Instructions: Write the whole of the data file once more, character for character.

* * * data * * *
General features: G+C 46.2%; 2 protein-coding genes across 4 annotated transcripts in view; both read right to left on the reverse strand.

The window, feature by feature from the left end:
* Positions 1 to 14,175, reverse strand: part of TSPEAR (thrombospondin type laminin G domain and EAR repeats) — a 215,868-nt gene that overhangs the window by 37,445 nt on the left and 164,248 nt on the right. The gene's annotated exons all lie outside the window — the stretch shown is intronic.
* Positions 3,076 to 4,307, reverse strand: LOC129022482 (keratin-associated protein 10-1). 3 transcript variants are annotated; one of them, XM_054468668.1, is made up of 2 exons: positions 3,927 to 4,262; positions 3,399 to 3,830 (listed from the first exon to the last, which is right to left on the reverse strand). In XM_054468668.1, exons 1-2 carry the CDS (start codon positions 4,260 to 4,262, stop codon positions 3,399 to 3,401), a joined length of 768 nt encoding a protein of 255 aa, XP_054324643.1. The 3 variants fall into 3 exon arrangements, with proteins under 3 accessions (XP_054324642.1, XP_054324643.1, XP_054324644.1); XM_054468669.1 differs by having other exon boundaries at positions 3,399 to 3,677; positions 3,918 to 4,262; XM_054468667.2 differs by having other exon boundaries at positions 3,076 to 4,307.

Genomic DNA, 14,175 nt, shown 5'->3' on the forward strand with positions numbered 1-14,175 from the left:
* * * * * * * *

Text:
General features: G+C 46.2%; 2 protein-coding genes across 4 annotated transcripts in view; both read right to left on the reverse strand.

The window, feature by feature from the left end:
* Positions 1 to 14,175, reverse strand: part of TSPEAR (thrombospondin type laminin G domain and EAR repeats) — a 215,868-nt gene that overhangs the window by 37,445 nt on the left and 164,248 nt on the right. The gene's annotated exons all lie outside the window — the stretch shown is intronic.
* Positions 3,076 to 4,307, reverse strand: LOC129022482 (keratin-associated protein 10-1). 3 transcript variants are annotated; one of them, XM_054468668.1, is made up of 2 exons: positions 3,927 to 4,262; positions 3,399 to 3,830 (listed from the first exon to the last, which is right to left on the reverse strand). In XM_054468668.1, exons 1-2 carry the CDS (start codon positions 4,260 to 4,262, stop codon positions 3,399 to 3,401), a joined length of 768 nt encoding a protein of 255 aa, XP_054324643.1. The 3 variants fall into 3 exon arrangements, with proteins under 3 accessions (XP_054324642.1, XP_054324643.1, XP_054324644.1); XM_054468669.1 differs by having other exon boundaries at positions 3,399 to 3,677; positions 3,918 to 4,262; XM_054468667.2 differs by having other exon boundaries at positions 3,076 to 4,307.

Genomic DNA, 14,175 nt, shown 5'->3' on the forward strand with positions numbered 1-14,175 from the left: